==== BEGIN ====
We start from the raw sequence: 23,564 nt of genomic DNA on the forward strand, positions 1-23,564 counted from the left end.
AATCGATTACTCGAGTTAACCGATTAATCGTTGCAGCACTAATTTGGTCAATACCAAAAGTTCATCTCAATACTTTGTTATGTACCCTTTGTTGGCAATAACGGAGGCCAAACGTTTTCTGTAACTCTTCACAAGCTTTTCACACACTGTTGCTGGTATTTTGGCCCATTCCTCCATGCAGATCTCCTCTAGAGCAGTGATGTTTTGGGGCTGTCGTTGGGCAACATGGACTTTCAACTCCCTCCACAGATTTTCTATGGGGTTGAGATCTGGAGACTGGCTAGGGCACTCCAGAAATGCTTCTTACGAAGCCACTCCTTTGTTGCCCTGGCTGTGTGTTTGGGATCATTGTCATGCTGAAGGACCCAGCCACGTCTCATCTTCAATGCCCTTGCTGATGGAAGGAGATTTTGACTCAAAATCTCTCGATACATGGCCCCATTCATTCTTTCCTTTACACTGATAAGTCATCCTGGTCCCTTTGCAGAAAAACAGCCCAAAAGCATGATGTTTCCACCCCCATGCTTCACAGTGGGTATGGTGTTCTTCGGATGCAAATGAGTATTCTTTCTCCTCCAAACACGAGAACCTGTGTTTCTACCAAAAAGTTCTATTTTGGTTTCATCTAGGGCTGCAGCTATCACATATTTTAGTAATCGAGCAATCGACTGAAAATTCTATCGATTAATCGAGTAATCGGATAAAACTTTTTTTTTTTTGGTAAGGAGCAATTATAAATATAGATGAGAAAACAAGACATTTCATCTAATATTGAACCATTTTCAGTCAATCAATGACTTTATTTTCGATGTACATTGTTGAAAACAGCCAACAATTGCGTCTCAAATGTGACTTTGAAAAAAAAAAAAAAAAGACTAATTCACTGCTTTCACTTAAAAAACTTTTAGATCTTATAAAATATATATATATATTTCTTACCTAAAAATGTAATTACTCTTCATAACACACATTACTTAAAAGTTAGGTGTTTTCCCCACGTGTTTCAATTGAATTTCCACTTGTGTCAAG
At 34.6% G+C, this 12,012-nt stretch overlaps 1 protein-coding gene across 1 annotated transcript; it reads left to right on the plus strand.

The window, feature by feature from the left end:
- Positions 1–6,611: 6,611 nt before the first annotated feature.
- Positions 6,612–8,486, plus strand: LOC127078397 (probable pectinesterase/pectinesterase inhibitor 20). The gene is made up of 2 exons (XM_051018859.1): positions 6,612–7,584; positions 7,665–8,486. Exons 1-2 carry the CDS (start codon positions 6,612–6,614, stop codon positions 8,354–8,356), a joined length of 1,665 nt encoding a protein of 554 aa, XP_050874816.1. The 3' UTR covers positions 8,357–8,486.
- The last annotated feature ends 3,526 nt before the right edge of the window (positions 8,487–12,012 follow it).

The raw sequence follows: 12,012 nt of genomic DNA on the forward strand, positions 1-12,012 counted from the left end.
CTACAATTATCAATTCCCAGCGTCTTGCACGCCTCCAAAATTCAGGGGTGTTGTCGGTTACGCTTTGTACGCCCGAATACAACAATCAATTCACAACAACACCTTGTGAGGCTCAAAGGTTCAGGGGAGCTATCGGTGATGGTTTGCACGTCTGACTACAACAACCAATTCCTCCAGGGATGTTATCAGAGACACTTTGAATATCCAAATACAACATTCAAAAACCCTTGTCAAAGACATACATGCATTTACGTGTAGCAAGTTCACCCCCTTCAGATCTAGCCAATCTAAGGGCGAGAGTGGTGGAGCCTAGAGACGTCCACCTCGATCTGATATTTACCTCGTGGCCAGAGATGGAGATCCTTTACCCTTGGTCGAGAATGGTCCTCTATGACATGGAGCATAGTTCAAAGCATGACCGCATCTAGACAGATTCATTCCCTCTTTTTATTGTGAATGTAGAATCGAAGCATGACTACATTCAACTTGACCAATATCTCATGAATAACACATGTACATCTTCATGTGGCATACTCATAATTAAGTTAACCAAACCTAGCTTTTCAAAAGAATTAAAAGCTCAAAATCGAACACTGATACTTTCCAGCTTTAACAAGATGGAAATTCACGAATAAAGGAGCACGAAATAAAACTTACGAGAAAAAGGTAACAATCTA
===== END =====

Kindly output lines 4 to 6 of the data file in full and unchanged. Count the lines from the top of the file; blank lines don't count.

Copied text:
The window, feature by feature from the left end:
- Positions 1–6,611: 6,611 nt before the first annotated feature.
- Positions 6,612–8,486, plus strand: LOC127078397 (probable pectinesterase/pectinesterase inhibitor 20). The gene is made up of 2 exons (XM_051018859.1): positions 6,612–7,584; positions 7,665–8,486. Exons 1-2 carry the CDS (start codon positions 6,612–6,614, stop codon positions 8,354–8,356), a joined length of 1,665 nt encoding a protein of 554 aa, XP_050874816.1. The 3' UTR covers positions 8,357–8,486.